dev(at)archonet(dot)com (Richard Huxton) writes:
> If you could "pin" data in the cache it would run quicker, but at the
> cost of everything else running slower.
> Suggested steps:
> 1. Read the configuration/tuning guide at:
> 2. Post a sample query/explain analyse that runs very slowly when not
> 3. If needs be, you can write a simple timed script that performs a
> query. Or, the autovacuum daemon might be what you want.
I don't think this case will be anywhere near so simple to resolve.
I have seen this phenomenon occur when a query needs to pull a
moderate number of blocks into memory to satisfy a query that involves
some moderate number of rows.
Let's say you need 2000 rows, which fit into 400 blocks.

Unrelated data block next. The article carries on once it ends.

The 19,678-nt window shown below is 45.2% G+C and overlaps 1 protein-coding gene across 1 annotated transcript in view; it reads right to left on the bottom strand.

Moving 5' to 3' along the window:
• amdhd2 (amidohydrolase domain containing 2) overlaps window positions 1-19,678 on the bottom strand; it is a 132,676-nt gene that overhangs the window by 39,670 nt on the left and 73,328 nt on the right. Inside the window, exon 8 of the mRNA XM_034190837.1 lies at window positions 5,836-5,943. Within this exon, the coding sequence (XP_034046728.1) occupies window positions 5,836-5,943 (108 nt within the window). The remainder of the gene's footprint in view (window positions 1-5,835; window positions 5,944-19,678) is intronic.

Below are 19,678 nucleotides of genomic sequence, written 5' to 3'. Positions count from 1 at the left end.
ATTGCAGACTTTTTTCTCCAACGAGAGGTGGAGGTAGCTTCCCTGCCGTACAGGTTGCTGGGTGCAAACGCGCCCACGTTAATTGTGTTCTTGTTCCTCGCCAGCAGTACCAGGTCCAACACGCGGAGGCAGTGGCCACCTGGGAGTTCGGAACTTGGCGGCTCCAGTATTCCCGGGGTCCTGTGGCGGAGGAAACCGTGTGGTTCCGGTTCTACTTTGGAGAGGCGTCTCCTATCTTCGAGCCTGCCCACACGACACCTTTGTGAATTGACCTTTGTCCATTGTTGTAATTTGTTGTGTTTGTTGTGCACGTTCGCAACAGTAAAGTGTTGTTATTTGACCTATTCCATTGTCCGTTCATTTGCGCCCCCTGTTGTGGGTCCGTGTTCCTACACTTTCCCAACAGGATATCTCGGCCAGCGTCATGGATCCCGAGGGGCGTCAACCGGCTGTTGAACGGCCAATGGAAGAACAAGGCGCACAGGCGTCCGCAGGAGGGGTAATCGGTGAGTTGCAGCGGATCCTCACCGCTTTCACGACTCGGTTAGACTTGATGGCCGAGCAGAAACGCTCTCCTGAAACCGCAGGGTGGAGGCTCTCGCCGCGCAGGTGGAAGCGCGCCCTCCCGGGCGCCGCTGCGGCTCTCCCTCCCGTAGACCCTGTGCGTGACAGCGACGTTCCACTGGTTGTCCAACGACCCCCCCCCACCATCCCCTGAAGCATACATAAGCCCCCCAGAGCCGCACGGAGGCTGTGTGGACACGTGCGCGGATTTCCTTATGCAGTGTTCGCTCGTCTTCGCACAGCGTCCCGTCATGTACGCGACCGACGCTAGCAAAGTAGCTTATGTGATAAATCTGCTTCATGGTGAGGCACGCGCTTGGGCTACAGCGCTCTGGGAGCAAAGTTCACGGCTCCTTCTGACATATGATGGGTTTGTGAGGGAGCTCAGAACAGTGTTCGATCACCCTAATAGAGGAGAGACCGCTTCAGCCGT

The first time the query runs, it needs to pull those 400 blocks off
disk, which requires 400 reads of 8K of data. That can easily take a
few seconds of I/O.
The second time, not only are those blocks cached, they are probably
cached in the buffer cache, so that the I/O overhead disappears.
There's very likely no problem with the table statistics; they are
leading to the right query plan, which happens to need to do 5 seconds
of I/O to pull the data into memory.
What is essentially required is the "prescient cacheing algorithm,"
where the postmaster must consult /dev/esp in order to get a
prediction of what blocks it may need to refer to in the next sixty
(format nil "~S(at)~S" "cbbrowne" "cbbrowne.com")
"Normally, we don't do people's homework around here, but Venice is a
very beautiful city, so I'll make a small exception."
--- Robert Redelmeier compromises his principles
In response to
pgsql-performance by date
|Next:||From: Vitaly Belman||Date: 2004-05-21 17:33:37|
|Subject: Re: PostgreSQL caching|
|Previous:||From: Bill Montgomery||Date: 2004-05-21 15:59:11|
|Subject: Avoiding vacuum full on an UPDATE-heavy table|